Why does social change seem so difficult? What can we do about it?
With the array of needs unmet, it’s fair to say that our collective efforts fall short. Worse, urgent outcomes may appear foreclosed to us: You can’t get there from here. With our lingering faith in human effort, however, we arise in the morning still facing our practical question of what to do next.
A starting point is a salutary motto intended originally for business but that has legs in every facet of life, Nelson Bunker Hunt’s three-step formula for success:
1. Decide on your goal.
2. Determine its price.
3. Pay the price.
The limits of our success in social change boil down to one sentence: When we do not pay the price, we fail.
To understand the implications of this idea, consider what price means. Fifty years ago I was preoccupied with ideas about social change. An elderly man who, in his youth, had been an organizer for the Communist Party in the 1930s, listened genially while I talked. Then he cautioned me with this: Nothing happens without first being made necessary. If I’d been able actually to grasp the point, it might have saved me much frustrating effort. He was telling me to expand my understanding of what it would take to get the changes I wanted.
Think about his point. What would make a change necessary? We’re not concerned here with all the possible randomness or complexity of events. Analogies in the physical world help clarify. If you want a bullet to go 2000 yards and hit a target precisely, certain conditions cause that. When the conditions are observed, the bullet necessarily hits the target. Similarly, years ago I was walking through an airport and passed an advertising kiosk posted in bold letters with the words: Zero Defects! The people who designed and promoted that product were willing to stake their reputation on a level of quality. They didn’t count on random conditions helping them but expected to bring under control everything affecting the product’s reliability.
A business magazine related the story of a family motoring across the wide spaces of the northwest in their new Rolls Royce when they developed engine trouble. They pulled off the road and found themselves marooned in a small town. They phoned the car company and asked what they should do. They were told to wait–help was on the way–and the company put them up at a motel. The next day a mechanic flew in, bringing with him a new Rolls engine, and made a complete engine exchange right there. Upon returning from the trip, the man inquired of the Rolls company what his bill was. They answered, “I’m sorry sir, but we have no record of that. Rolls Royces do not experience the kind of problem you describe.”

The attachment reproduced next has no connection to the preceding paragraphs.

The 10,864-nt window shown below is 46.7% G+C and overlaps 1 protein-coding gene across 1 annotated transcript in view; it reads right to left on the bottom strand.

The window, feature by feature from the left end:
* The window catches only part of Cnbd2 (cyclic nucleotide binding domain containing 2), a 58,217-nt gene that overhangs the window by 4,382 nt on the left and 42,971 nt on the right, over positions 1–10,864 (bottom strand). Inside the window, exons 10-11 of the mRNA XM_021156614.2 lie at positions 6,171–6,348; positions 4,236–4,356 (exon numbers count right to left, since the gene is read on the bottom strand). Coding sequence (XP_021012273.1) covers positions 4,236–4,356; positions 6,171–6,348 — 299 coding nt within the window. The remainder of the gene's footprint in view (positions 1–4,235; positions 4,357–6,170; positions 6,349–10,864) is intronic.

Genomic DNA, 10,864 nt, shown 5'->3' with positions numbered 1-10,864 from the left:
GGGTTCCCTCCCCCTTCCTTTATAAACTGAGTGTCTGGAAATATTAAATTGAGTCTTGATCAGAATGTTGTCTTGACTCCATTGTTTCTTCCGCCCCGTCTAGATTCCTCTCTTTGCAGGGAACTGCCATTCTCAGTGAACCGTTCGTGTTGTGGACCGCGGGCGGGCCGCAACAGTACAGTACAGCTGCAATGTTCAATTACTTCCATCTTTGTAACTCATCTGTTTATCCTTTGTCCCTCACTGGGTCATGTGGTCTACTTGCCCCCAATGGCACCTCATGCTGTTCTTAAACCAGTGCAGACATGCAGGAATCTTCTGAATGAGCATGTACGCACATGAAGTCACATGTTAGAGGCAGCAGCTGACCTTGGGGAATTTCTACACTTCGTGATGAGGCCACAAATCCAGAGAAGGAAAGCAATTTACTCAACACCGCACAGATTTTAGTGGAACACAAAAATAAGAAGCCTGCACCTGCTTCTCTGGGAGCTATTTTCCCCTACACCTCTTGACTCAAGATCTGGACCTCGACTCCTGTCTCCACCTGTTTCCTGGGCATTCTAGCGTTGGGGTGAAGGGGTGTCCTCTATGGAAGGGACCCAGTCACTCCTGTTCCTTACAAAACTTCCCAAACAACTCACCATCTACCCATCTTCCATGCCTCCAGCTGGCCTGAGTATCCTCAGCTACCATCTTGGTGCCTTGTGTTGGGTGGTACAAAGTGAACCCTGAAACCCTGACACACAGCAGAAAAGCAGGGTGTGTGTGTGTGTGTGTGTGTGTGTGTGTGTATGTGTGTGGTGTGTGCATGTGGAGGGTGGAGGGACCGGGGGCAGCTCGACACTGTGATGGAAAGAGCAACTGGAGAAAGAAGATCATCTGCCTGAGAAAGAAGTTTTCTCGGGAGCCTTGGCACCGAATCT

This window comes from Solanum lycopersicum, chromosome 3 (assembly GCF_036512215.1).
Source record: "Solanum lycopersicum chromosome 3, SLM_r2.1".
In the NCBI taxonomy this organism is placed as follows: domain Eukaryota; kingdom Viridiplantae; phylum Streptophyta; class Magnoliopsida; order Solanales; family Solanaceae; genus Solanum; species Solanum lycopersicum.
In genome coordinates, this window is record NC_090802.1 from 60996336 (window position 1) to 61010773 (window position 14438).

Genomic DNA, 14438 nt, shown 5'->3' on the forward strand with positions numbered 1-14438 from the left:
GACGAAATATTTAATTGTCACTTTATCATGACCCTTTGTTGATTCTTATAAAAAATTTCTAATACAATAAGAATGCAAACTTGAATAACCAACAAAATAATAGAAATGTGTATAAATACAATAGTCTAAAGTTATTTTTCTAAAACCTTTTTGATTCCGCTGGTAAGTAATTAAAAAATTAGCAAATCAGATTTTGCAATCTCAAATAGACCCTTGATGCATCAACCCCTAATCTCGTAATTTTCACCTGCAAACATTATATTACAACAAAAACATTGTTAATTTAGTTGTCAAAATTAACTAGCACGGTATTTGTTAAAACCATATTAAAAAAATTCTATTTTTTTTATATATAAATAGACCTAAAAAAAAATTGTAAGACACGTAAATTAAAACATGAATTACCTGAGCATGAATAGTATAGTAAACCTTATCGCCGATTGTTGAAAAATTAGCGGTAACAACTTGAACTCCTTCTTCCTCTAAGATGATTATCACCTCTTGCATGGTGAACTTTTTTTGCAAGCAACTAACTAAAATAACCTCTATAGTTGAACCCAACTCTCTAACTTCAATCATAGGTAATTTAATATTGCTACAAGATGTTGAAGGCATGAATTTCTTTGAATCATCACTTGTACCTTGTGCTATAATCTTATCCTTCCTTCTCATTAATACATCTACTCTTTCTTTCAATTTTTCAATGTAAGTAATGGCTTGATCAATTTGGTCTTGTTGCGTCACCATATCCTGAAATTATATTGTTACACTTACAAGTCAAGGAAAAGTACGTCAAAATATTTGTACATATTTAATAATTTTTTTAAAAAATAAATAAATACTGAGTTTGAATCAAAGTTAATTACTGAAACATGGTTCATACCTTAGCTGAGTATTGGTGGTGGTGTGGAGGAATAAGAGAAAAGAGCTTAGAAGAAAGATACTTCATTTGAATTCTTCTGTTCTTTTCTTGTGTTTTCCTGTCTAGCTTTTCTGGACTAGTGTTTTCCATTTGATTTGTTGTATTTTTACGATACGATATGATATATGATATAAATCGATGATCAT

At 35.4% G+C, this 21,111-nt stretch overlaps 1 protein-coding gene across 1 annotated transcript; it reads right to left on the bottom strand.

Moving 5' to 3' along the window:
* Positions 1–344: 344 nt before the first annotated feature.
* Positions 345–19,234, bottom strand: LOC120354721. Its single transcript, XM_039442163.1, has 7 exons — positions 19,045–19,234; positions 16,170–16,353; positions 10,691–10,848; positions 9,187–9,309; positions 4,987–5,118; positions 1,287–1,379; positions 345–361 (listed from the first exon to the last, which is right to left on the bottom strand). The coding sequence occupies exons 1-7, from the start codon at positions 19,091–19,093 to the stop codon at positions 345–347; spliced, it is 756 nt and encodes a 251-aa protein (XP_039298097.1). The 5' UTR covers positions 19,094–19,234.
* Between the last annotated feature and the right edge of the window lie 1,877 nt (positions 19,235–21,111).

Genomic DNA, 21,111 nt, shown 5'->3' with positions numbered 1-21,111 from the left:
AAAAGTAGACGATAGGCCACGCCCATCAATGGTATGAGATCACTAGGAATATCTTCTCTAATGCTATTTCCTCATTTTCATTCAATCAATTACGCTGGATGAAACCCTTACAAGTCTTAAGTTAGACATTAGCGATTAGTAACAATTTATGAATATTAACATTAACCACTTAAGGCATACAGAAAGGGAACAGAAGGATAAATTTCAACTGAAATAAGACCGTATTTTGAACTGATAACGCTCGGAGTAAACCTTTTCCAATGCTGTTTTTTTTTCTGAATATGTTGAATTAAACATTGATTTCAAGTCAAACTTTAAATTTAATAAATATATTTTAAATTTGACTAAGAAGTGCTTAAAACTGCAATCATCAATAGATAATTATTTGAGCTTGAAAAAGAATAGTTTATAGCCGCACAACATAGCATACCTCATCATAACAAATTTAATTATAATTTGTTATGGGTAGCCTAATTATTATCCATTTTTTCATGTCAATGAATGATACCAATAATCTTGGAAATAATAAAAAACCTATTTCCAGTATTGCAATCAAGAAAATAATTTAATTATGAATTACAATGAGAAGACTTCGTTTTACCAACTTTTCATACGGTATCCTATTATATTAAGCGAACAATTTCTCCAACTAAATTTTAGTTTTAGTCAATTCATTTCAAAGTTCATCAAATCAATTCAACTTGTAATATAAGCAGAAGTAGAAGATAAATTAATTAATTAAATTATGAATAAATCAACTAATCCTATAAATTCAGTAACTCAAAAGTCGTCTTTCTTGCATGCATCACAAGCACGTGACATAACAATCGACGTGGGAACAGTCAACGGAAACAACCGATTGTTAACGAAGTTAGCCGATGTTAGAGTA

How would you bring to social change the attention to excellence implied in “pay the price,” “zero defects,” and “we have no record of that?” The answer is stark and simple, but extremely demanding. You master the influences that govern every step toward your goal. Either you manage them, or else you leave some of them random and sooner or later they turn and bite you. If instead of zero defects you back off and say “We’ll allow, let’s say, two defects,” those are the two that derail you. The Challenger space vehicle came apart because O-rings failed.
In the space program, hardware gets the most attention, but the game in social change turns on the soft stuff that nonetheless requires the same sort of attention to quality and excellence: how ideas are framed, how they are spread, how people perceive them and apply them personally. We’re told in The Tipping Point that to spread rapidly, a message has to be “sticky.” It has to fix itself in people’s minds effortlessly. You may be the best candidate, but without a sticky message, you may lose (think John Kerry versus George W. Bush). And recall John F. Kennedy’s win over Nixon. People later asked Lawrence O’Brien, JFK’s campaign manager, how they were able to mobilize an army of novices into a campaign juggernaut. O’Brien replied that they made everyone feel “wired into” the campaign. Think what it would take to do that: individual attention, tasks fitted to the person, pointed training, a team to work with, responsibilities assigned and monitored, glitches removed, problems solved–countless facets of the soft equipment that, soft or not, still must done excellently.
Understanding social change is a worthy study. But if you’re moved to become better at causing it, there’s more and different to talk about. In my next piece, I’ll discuss how hard it can be to clear your mind so that you can act effectively.